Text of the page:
Published April 16, 2009
Homeland Security Secretary Janet Napolitano apologized to veterans after a report issued by her department said troops returning from the wars in Iraq and Afghanistan were at risk for being recruited by right-wing extremists.
"To the extent veterans read it as an accusation ... an apology is owed," she said during an on-air interview on FOX News Thursday, a day after veterans' groups and members of Congress blasted her for the report, which they said libeled members of the armed forces.
"This was an assessment, not an accusation," Napolitano continued. "It was limited to extremists those who seek to commit violence within the United States. And all this was meant to do was to give law enforcement what we call 'situational awareness.'"
"The last thing I want to do is offend or castigate all veterans. To the contrary, let's meet and clear the air," she said.
A footnote in the report, "Rightwing Extremism: Current Economic and Political Climate Fueling Resurgence in Radicalization and Recruitment," said that while there is no specific information that domestic right-wing terrorists are planning acts of violence, such acts could come from unnamed "rightwing extremists" concerned about illegal immigration, abortion, increasing federal power and restrictions on firearms -- and singled out returning war veterans as susceptible to recruitment.
"If there's one part of this report that I would rewrite ... it would be that footnote," Napolitano said.
American Legion National Commander David Rehbein, who blasted the report earlier this week as incomplete and politically-biased, said he was pleased with Napolitano's apology.
"I am glad that Department of Homeland Security Secretary Janet Napolitano has apologized for the language used in the report about 'Rightwing Extremism,'" Rehbein said in a statement obtained by FOXNews.com. "I look forward to meeting with her next Friday, putting this behind us and discussing critical issues involving Homeland Security and The American Legion."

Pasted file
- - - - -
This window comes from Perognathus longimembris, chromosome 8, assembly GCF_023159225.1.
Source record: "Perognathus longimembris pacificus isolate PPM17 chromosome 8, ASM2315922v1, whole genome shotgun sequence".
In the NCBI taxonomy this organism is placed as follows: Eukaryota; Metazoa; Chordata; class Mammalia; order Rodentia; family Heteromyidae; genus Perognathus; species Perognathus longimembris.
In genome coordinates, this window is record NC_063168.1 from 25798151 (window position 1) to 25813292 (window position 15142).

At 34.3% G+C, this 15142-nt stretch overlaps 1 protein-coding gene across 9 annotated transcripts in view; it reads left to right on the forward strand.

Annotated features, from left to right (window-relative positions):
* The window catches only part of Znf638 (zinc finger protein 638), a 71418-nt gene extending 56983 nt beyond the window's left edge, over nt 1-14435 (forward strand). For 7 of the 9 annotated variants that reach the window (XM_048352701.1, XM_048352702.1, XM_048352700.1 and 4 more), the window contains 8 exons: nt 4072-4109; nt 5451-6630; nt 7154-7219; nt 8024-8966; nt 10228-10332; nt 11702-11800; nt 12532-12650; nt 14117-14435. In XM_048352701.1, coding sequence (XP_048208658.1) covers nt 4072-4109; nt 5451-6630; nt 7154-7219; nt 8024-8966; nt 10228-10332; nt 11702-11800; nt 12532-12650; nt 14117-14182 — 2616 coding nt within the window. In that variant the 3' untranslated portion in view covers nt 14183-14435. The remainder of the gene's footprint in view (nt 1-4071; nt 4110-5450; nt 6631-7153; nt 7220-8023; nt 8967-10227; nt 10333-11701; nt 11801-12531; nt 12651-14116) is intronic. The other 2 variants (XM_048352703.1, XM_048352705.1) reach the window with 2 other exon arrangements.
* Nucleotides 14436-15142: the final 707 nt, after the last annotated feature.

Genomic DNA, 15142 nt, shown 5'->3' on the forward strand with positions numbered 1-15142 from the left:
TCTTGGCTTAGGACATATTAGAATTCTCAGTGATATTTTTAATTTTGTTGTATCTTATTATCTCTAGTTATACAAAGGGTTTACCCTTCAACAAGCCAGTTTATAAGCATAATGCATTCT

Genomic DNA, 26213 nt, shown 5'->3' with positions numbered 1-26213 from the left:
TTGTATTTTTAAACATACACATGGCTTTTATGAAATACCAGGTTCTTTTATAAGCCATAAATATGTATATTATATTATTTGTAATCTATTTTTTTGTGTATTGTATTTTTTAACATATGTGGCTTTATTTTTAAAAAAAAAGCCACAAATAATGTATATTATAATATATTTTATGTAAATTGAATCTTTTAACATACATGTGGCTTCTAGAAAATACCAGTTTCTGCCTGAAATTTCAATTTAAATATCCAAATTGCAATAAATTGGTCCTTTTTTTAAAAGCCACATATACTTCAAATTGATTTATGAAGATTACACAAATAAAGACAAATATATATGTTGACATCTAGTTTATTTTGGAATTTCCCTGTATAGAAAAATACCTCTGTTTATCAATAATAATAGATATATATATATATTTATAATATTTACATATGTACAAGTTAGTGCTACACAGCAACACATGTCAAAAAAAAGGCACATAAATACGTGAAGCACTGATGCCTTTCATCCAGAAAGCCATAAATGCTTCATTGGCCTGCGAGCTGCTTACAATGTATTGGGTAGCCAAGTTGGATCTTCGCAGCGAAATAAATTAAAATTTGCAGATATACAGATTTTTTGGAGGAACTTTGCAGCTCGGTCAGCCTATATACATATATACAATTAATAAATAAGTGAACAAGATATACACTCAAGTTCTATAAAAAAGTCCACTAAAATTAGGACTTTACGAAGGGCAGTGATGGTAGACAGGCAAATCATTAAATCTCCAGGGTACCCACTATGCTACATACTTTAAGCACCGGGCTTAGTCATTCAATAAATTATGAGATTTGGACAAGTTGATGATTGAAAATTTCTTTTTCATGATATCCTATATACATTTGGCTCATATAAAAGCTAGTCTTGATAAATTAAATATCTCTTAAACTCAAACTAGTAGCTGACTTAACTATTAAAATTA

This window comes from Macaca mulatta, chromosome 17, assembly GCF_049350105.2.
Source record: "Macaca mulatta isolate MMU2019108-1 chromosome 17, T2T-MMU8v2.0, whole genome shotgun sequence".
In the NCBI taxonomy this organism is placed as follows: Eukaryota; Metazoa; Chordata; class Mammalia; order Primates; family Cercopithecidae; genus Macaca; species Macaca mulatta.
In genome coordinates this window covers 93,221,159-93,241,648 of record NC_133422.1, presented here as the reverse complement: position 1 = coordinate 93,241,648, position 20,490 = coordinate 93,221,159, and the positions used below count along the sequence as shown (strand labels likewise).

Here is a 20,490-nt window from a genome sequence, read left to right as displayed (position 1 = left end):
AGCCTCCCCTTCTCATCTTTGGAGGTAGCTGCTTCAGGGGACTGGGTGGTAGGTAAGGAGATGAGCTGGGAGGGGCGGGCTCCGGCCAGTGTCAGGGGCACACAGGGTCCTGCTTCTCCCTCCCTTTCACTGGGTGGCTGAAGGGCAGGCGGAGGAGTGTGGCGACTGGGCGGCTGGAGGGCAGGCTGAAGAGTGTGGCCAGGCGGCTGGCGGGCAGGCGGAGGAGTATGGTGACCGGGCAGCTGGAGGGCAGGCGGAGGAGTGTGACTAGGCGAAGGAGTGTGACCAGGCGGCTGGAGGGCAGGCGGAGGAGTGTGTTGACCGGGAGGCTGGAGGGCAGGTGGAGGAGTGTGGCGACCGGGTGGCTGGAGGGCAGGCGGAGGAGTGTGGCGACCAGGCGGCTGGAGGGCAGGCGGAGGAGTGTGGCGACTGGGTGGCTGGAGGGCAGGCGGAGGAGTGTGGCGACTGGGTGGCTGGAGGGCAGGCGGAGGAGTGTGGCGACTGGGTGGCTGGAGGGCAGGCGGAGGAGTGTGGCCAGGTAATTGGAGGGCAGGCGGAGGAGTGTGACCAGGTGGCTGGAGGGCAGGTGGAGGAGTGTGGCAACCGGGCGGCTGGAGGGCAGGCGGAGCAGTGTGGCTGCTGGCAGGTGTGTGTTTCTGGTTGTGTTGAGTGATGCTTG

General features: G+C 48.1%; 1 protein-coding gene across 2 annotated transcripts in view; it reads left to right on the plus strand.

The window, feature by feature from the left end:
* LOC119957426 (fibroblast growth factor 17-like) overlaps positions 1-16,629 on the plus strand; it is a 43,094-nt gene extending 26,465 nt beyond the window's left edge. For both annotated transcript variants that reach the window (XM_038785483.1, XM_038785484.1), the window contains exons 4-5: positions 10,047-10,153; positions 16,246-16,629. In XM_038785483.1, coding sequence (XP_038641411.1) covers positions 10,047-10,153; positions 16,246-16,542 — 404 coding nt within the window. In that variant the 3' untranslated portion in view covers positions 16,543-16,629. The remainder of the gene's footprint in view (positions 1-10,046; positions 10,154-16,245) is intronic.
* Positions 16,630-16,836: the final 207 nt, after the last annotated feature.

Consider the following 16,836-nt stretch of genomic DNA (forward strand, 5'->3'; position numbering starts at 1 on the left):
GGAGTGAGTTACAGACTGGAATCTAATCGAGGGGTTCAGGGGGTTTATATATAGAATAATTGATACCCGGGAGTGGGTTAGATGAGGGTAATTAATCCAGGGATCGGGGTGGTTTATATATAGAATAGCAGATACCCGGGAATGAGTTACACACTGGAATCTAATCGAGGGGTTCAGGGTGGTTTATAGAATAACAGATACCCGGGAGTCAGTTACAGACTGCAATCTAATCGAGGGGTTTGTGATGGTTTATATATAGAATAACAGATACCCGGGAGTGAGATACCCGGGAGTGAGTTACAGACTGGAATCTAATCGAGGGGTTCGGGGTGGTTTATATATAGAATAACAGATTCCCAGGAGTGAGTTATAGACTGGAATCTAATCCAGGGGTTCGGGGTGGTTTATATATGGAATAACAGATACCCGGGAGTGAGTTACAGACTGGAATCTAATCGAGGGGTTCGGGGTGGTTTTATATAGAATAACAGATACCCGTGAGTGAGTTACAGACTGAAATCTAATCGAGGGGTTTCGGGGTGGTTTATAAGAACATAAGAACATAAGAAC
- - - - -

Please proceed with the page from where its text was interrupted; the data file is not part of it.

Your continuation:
At least one veterans group, however, wasn't moved by Napolitano's mea culpa.
"It wasn't an apology in my view," said Pete Hegseth, chairman of Vets for Freedom. "It was one of those non-apology apologies. She was sorry that veterans were offended. She should either apologize for the content of the report as it stands or they should rewrite the report and reissue it."
Hegseth, an Army veteran who served in Iraq, said the report represents a "gross misunderstanding and oversimplification" of the country's service members. He did not call for Napolitano's ouster, but said he would accept her resignation.
"If she volunteered to step down, that'd be very honorable of her," Hegseth said. "It would be a recognition of what she did."
Napolitano defended the report Wednesday, saying it is part of an ongoing series of assessments to provide information to state, local and tribal law enforcement agencies on "violent radicalization" in the United States.
"Let me be clear: we monitor the risks of violent extremism taking root here in the United States," Napolitano said in a statement. "We don't have the luxury of focusing our efforts on one group; we must protect the country from terrorism whether foreign or homegrown, and regardless of the ideology that motivates its violence."